Accessibility links

Breaking News

Lana Del Rey Song Teaches about Figurative Language


Lana Del Rey Song Teaches About Figurative Language
please wait

No media source currently available

0:00 0:09:52 0:00

It has been 10 years since American music artist Lana Del Rey released Born to Die, the album that made her a star. Since then, the singer-songwriter has released six more records, including two within the last year.

Today on Everyday Grammar, we will explore the figurative language used in a song from Del Rey’s 2021 album, Blue Banisters. The song, Arcadia, is filled with similes, metaphors and even appositives as metaphors.

“My body is a map of LA

I stand straight like an angel, with a halo

… In Arcadia, Arcadia

All roads that lead to you as integral to me as arteries

That pump the blood that flows straight to the heart of me

America, America…”

We can start by discussing some basic structures in similes, metaphors, and appositives.

FILE - U.S. singer Lana del Rey performs in the Miles Davis Hall during the 46th Montreux Jazz Festival July 4, 2012. (REUTERS/Dominic Favre/Pool)
FILE - U.S. singer Lana del Rey performs in the Miles Davis Hall during the 46th Montreux Jazz Festival July 4, 2012. (REUTERS/Dominic Favre/Pool)

Similes

You might have learned in an earlier report of Everyday Grammar that similes use the words “like” or “as” to describe an indirect comparison between two nouns. Similes can use linking verbs such as “to be.” Similes can also use the preposition “like” or the adverb “as” to make the comparison.

For example:

Her hair is golden like the sun.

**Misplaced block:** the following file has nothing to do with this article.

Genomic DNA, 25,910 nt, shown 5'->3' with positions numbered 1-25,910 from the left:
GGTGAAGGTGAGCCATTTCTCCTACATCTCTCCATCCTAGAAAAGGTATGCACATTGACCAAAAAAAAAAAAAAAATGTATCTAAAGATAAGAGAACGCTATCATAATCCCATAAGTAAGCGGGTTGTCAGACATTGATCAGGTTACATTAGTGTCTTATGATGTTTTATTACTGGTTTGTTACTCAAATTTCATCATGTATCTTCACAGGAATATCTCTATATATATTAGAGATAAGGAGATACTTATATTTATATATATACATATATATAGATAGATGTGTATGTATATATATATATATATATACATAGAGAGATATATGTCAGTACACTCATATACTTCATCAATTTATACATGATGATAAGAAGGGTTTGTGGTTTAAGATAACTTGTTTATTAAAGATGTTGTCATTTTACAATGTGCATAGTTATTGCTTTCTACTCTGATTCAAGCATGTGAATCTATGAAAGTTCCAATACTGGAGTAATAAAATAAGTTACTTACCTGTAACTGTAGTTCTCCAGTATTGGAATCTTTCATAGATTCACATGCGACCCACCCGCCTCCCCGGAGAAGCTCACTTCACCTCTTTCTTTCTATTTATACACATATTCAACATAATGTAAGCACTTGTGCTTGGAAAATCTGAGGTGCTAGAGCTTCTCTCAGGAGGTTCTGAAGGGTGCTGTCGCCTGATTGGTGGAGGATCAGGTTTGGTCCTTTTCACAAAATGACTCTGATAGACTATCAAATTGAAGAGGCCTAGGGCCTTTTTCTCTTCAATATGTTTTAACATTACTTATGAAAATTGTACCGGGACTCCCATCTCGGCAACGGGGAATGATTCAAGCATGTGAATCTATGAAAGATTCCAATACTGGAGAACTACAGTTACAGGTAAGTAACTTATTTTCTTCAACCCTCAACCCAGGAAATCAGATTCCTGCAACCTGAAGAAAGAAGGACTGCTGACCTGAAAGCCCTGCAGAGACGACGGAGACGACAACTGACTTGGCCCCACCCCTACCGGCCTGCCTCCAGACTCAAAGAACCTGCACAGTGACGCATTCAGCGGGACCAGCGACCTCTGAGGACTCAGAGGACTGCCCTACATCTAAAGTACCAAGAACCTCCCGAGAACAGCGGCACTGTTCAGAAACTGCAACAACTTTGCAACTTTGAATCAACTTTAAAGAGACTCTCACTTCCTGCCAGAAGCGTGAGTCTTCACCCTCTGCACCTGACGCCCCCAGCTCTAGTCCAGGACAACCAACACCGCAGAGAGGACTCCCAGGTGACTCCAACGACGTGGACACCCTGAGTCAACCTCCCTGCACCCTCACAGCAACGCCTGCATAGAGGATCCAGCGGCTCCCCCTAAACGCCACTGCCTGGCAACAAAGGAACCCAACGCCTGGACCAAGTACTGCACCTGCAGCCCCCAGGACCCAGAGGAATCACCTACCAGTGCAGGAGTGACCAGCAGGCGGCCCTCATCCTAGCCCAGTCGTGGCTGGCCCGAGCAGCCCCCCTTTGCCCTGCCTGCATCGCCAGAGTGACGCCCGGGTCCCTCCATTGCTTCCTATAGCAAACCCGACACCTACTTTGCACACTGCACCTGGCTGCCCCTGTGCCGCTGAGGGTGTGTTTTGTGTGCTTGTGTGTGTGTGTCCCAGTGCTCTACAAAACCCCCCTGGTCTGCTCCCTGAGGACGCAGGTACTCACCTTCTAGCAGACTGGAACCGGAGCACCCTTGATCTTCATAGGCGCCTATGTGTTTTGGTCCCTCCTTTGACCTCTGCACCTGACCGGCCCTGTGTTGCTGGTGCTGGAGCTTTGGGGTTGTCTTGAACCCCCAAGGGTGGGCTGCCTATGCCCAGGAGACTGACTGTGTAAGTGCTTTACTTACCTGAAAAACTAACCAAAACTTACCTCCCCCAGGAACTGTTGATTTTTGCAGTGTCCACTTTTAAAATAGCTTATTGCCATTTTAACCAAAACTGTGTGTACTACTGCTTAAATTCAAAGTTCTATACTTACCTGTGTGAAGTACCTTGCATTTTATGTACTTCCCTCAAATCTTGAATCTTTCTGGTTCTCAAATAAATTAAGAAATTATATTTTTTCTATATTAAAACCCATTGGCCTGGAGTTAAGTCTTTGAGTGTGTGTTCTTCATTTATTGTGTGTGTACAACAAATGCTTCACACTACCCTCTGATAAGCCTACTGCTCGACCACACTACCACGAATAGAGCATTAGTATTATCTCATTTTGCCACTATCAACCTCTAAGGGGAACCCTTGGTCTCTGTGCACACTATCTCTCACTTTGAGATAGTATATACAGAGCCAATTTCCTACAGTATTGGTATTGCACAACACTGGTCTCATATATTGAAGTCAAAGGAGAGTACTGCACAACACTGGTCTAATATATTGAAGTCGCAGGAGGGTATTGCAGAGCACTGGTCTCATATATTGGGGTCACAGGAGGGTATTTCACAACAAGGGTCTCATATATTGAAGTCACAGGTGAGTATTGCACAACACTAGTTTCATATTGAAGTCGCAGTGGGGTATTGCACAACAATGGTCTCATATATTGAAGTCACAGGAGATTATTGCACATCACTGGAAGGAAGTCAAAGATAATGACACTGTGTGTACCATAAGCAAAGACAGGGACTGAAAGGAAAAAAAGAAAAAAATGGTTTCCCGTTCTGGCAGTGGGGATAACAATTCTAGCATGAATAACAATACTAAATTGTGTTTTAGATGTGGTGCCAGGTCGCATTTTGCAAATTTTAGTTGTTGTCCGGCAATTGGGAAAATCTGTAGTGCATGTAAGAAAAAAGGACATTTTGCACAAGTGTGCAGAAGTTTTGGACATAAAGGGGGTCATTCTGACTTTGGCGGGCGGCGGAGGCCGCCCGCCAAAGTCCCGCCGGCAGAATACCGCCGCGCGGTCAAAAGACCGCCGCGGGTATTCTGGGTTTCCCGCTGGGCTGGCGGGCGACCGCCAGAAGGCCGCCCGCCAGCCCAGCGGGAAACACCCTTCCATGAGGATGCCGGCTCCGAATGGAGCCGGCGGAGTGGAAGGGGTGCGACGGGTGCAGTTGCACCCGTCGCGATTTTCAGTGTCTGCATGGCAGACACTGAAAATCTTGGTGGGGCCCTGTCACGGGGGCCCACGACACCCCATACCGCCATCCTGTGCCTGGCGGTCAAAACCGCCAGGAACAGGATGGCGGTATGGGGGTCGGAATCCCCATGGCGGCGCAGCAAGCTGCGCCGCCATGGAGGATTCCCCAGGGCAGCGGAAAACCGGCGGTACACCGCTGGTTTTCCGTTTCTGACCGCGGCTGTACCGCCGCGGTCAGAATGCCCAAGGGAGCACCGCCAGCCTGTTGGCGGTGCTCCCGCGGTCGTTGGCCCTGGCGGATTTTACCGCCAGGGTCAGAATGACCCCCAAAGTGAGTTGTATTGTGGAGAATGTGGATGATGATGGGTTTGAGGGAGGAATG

In this example we use “is” as our linking verb and “like” as our preposition to describe her hair, comparing it to the golden color of the sun.

We could also use “as” for this sentence, but the meaning and structure is different.

Her hair is as golden as the sun.

We use the adverb “as” to make the comparison of the amount or level to which something is as something else.

Metaphors

Metaphors are comparisons using the linking verb “to be.” Since there is no preposition or adverb, the comparison between the two nouns is more direct.

Metaphors are still considered figurative language, so the meaning is not literal, even though there is a direct comparison.

Let us look at an example.

The vacation was a dream.

In this example, we are comparing the vacation to a dream. We use the linking verb “to be” in the past tense.

We know that the vacation was not a dream; it happened. This metaphor means that the vacation was really pleasurable or relaxing.

Appositives as metaphors

Appositives are nouns or noun phrases that go beside another noun (sometimes the subject) in a sentence to describe it.

For example, we can say:

Lana Del Rey, the famous singer, released two albums last year.

The appositive in this sentence is “the famous singer,” and it describes the subject, Lana Del Rey.

If we use commas around the appositive, the information is not necessary, but it creates more meaning. If we do not use commas, the information is necessary. We need it to understand the sentence fully.

The singer Lana Del Rey has sold millions of albums.

In this sentence, we need the appositive, Lana Del Rey, to know who the singer is. We do not need the commas.

Sometimes we can use the appositive structure to create a metaphor.

Let us use our previous metaphor to create an appositive metaphor structure:

The vacation, a dream, was so relaxing.

Here the metaphor is still the same, but we are using an appositive structure. The vacation is our subject, and the dream is the appositive. It is giving more information in a metaphorical way about the vacation.

Arcadia